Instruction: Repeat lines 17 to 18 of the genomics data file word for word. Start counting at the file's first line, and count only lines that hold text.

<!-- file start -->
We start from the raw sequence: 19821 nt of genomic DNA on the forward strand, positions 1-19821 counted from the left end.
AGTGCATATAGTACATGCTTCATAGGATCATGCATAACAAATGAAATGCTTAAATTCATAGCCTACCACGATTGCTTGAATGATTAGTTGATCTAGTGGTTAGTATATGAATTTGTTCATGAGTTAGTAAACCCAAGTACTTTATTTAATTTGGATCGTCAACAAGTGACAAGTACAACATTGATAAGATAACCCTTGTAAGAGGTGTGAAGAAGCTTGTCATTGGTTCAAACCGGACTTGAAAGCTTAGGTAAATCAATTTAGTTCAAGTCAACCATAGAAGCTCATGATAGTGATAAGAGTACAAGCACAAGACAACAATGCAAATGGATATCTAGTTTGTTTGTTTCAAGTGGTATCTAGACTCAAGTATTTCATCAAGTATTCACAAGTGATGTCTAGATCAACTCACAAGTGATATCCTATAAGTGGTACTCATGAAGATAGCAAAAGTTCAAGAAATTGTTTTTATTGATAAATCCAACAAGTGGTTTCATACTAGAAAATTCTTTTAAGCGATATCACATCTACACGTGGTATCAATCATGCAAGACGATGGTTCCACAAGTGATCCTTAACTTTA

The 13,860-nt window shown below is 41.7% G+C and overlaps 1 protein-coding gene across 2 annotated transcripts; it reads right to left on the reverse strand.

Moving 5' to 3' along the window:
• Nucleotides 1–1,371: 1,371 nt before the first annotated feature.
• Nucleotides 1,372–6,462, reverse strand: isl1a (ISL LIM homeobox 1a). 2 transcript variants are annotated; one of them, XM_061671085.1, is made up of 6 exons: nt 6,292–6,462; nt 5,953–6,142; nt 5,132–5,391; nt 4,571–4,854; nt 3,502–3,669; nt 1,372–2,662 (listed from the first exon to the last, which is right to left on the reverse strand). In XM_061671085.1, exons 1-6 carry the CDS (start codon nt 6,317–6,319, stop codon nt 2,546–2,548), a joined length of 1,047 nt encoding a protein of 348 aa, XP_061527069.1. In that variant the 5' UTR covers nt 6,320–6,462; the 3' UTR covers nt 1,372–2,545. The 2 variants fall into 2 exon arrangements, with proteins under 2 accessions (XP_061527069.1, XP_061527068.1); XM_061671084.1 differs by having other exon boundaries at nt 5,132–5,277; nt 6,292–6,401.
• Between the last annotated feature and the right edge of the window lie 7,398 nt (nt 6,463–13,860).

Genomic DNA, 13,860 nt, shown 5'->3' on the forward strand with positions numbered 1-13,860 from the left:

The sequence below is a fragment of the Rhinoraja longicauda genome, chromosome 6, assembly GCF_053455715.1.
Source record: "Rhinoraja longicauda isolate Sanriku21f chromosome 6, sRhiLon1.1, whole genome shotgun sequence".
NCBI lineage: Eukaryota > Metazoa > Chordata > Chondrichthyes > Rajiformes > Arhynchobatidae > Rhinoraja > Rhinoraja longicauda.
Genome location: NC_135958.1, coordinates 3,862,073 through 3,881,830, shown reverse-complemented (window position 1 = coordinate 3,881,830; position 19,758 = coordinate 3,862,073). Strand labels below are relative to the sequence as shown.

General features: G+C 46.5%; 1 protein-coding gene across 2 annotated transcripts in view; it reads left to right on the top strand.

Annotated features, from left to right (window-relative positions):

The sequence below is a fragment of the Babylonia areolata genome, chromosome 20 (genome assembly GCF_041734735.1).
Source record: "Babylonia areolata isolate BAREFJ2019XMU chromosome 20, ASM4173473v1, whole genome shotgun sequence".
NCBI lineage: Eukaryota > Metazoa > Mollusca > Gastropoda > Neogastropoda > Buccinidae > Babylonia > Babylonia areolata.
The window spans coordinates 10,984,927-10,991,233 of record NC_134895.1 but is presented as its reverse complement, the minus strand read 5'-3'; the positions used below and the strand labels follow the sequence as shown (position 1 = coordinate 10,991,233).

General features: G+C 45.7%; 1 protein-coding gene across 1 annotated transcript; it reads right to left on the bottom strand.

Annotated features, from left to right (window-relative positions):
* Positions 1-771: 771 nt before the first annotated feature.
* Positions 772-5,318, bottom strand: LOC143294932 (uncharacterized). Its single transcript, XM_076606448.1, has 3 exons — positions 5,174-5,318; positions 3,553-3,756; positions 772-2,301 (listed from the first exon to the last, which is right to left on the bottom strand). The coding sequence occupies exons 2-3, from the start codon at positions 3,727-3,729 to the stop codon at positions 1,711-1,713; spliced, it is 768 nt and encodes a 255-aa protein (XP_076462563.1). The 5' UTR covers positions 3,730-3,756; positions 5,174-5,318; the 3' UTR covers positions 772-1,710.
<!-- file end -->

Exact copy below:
NCBI lineage: Eukaryota > Metazoa > Mollusca > Gastropoda > Neogastropoda > Buccinidae > Babylonia > Babylonia areolata.
The window spans coordinates 10,984,927-10,991,233 of record NC_134895.1 but is presented as its reverse complement, the minus strand read 5'-3'; the positions used below and the strand labels follow the sequence as shown (position 1 = coordinate 10,991,233).